Labor Shortage 4

John Sumser's Recruiting Roadshow

Colin Kingsbury is one of my favorite thinkers in the industry. Willing to invest his considerable intellectual resources into the industry’s ongoing conversation, Colin keeps the edge of the discussion razor sharp. Recently, he vented his inner Doberman:

This line of thought was provoked by John Sumser’s Labor Shortage 3 article, which casually lobs this assertion over the wall as if the author was stating a law of physics:

“As mentioned in yesterday’s article, there will be 60 Million new workers in the USA over the next 20 years. That’s a 20% growth in the labor supply. Unfortunately, we need about 70% growth just to stay out of recession.”


The relationship between population and economic growth is murkier and filled with more wild-eyed speculation than the waters of Loch Ness. Add the words “My gut tells me” after “unfortunately” in the paragraph above and you get something a lot closer to objective reality. [RecruitingBloggers]

As everyone knows, being the COO of a small Applicant Tracking Systems company makes you a de facto economist. Kingsbury goes on to cite an endless procession of economies that may or my not prove the correlation between population growth and economic growth. Maybe he’s the next Milton Friedman.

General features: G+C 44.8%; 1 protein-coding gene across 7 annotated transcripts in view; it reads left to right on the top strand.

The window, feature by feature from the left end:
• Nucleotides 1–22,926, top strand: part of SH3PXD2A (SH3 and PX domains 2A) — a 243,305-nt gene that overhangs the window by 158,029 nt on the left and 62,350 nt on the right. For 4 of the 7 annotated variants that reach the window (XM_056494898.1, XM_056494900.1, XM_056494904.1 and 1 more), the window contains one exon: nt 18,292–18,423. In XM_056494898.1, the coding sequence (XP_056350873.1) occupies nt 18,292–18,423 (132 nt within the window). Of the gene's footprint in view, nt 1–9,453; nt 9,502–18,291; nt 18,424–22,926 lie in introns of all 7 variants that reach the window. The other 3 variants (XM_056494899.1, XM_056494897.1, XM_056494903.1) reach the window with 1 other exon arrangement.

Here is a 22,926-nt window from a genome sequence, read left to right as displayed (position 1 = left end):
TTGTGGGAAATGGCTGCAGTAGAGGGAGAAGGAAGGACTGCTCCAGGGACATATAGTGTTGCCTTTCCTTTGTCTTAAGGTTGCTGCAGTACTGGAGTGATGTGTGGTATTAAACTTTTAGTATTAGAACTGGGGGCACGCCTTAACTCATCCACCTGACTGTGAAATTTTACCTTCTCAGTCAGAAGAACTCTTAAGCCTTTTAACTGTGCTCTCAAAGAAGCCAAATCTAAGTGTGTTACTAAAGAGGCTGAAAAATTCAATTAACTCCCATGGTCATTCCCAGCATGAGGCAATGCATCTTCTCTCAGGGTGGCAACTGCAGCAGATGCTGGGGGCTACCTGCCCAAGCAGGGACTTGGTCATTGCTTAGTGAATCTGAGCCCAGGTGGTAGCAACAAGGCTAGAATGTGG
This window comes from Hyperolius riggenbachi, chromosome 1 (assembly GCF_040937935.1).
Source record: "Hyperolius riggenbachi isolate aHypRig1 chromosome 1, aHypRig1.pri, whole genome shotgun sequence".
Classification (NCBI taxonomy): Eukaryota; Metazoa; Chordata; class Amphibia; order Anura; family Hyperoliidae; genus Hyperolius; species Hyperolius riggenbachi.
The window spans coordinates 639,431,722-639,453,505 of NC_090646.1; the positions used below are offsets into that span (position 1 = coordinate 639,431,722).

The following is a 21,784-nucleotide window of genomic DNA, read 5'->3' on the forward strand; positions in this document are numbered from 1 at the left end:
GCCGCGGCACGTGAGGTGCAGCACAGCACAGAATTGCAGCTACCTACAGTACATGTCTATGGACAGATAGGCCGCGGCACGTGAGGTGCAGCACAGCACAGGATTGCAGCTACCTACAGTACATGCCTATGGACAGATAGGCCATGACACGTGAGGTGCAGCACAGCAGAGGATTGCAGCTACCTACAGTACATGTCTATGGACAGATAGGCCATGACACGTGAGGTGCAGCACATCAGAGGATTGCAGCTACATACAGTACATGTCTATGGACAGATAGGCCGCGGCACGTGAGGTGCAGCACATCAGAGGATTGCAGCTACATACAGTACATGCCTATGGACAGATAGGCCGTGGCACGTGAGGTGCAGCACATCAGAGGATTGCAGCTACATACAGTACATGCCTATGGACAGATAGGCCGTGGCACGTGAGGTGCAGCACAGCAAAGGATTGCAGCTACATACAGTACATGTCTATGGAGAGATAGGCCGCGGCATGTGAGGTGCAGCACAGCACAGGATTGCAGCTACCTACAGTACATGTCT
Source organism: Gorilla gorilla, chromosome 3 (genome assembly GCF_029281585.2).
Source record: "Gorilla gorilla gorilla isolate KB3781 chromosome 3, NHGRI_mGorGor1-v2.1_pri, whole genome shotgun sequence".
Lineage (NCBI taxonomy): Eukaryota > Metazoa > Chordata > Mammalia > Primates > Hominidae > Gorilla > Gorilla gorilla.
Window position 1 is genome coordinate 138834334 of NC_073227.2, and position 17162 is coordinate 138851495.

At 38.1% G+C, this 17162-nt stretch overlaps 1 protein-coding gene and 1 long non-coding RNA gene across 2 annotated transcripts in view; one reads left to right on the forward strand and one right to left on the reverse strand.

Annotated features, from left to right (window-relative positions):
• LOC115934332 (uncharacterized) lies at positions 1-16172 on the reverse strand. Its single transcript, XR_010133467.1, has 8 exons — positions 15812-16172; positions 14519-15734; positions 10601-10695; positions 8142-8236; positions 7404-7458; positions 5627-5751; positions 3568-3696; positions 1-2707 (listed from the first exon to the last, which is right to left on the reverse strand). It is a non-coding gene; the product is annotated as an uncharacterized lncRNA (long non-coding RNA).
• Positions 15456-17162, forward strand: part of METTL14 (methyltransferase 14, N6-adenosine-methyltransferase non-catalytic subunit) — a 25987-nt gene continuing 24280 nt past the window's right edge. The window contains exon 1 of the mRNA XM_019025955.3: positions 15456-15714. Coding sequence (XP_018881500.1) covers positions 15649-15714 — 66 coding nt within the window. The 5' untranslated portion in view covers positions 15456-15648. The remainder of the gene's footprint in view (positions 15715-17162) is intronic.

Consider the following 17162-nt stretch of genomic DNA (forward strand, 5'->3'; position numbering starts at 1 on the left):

I don’t know exactly what the correlation between population growth and economic growth is.  I do know that we have had relatively uninterrupted growth in both the population and the economy. If we keep our punitive immigration policies in place, the standstill will come sooner. While the depth and meaning of the labor shortage is hard to pin down, its existence is not. What I do know is that population growth is slowing and headed for a standstill. I do know it will have a large economic impact.

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  1. Whoa! This gets now even more interesting.

    Kingsbury is correct. Population and Economy and their correlation is very murky.

    1. John Naisbitt and Patricia Aberdene , Futurists in the 1990’s predicted their would be pockets of economic health and pockets of decline and the former tools of sensemaking for all this would not work, e.g. perhaps Milton Friedman.

    2. WorkEcology, partner — Hazel Henderson in authoring the the Calvert Henderson Lifestyle Indicators as an economist and expert in Ethical Markets, demonstrated that the basis for how we measure economy did not factor in the emerging sustainable lifestyle indicators that led business to debate government while ngo’s protested on who was responsible for health, retirement and what we have in the past called ‘welfare’. Is it the State? a la Scandanavia or Is it “Survival of the Fittest”, a la George Bush and the US social darwinist principle?

    Hazel Henderson is now consulting to the European Parliament on how to measure economy, since the concept of GNP or GDP no longer works. While combining the States of the European Union resulted in measuring a GNP that showed great economic stability than the US, factors of how poverty and unemployment are viewed in the UE and EU have completely grown out of date.

    3. If you now factor in the emergence of the BoP, Botton of the Pyramid, which are the 98% peoples who live outside the realm of wealth and geography where “the jobs” exist and live in state of poverty and pollution in Western Countries, Latin America, the Middle East, India, China and Pacific Rim where technological & fuel economies have emerged parallel to our old view of their world poverty in nations that are not developed.